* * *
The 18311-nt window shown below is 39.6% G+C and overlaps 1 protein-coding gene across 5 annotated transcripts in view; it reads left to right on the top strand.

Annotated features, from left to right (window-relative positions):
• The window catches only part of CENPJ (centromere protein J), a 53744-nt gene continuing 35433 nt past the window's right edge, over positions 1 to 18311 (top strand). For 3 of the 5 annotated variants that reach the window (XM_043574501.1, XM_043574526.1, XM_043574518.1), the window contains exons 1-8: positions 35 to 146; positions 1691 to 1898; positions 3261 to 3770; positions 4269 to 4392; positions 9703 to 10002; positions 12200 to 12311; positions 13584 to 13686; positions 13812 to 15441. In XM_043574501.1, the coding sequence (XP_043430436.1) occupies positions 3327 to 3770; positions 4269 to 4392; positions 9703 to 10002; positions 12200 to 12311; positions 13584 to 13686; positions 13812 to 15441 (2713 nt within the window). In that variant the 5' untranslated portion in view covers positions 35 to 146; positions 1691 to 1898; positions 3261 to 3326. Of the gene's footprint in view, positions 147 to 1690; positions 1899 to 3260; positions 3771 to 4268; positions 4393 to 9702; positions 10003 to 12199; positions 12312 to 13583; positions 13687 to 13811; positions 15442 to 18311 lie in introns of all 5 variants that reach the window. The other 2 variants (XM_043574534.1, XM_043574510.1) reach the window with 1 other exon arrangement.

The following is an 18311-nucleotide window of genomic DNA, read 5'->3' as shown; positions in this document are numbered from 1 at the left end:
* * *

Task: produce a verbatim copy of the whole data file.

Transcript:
The 18311-nt window shown below is 39.6% G+C and overlaps 1 protein-coding gene across 5 annotated transcripts in view; it reads left to right on the top strand.

Annotated features, from left to right (window-relative positions):
• The window catches only part of CENPJ (centromere protein J), a 53744-nt gene continuing 35433 nt past the window's right edge, over positions 1 to 18311 (top strand). For 3 of the 5 annotated variants that reach the window (XM_043574501.1, XM_043574526.1, XM_043574518.1), the window contains exons 1-8: positions 35 to 146; positions 1691 to 1898; positions 3261 to 3770; positions 4269 to 4392; positions 9703 to 10002; positions 12200 to 12311; positions 13584 to 13686; positions 13812 to 15441. In XM_043574501.1, the coding sequence (XP_043430436.1) occupies positions 3327 to 3770; positions 4269 to 4392; positions 9703 to 10002; positions 12200 to 12311; positions 13584 to 13686; positions 13812 to 15441 (2713 nt within the window). In that variant the 5' untranslated portion in view covers positions 35 to 146; positions 1691 to 1898; positions 3261 to 3326. Of the gene's footprint in view, positions 147 to 1690; positions 1899 to 3260; positions 3771 to 4268; positions 4393 to 9702; positions 10003 to 12199; positions 12312 to 13583; positions 13687 to 13811; positions 15442 to 18311 lie in introns of all 5 variants that reach the window. The other 2 variants (XM_043574534.1, XM_043574510.1) reach the window with 1 other exon arrangement.

The following is an 18311-nucleotide window of genomic DNA, read 5'->3' as shown; positions in this document are numbered from 1 at the left end: